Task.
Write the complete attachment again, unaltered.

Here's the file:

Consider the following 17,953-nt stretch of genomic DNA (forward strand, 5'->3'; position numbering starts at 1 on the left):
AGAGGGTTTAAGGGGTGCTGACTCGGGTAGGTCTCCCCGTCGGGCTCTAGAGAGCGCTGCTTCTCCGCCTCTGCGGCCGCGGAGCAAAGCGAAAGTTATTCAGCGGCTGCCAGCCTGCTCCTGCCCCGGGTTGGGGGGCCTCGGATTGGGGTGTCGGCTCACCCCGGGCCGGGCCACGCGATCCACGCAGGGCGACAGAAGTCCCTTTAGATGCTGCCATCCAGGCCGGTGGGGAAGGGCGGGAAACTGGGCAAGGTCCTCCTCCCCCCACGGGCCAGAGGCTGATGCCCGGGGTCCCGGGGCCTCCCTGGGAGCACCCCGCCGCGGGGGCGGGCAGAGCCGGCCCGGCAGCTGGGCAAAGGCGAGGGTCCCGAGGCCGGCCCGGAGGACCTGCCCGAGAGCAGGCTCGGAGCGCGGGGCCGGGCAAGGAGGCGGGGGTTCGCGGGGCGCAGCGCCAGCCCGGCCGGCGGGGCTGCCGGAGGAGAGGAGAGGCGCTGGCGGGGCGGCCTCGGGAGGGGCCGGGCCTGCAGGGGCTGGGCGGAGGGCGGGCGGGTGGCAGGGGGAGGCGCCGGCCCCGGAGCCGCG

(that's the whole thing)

Consider the following 17,953-nt stretch of genomic DNA (forward strand, 5'->3'; position numbering starts at 1 on the left):
AGAGGGTTTAAGGGGTGCTGACTCGGGTAGGTCTCCCCGTCGGGCTCTAGAGAGCGCTGCTTCTCCGCCTCTGCGGCCGCGGAGCAAAGCGAAAGTTATTCAGCGGCTGCCAGCCTGCTCCTGCCCCGGGTTGGGGGGCCTCGGATTGGGGTGTCGGCTCACCCCGGGCCGGGCCACGCGATCCACGCAGGGCGACAGAAGTCCCTTTAGATGCTGCCATCCAGGCCGGTGGGGAAGGGCGGGAAACTGGGCAAGGTCCTCCTCCCCCCACGGGCCAGAGGCTGATGCCCGGGGTCCCGGGGCCTCCCTGGGAGCACCCCGCCGCGGGGGCGGGCAGAGCCGGCCCGGCAGCTGGGCAAAGGCGAGGGTCCCGAGGCCGGCCCGGAGGACCTGCCCGAGAGCAGGCTCGGAGCGCGGGGCCGGGCAAGGAGGCGGGGGTTCGCGGGGCGCAGCGCCAGCCCGGCCGGCGGGGCTGCCGGAGGAGAGGAGAGGCGCTGGCGGGGCGGCCTCGGGAGGGGCCGGGCCTGCAGGGGCTGGGCGGAGGGCGGGCGGGTGGCAGGGGGAGGCGCCGGCCCCGGAGCCGCG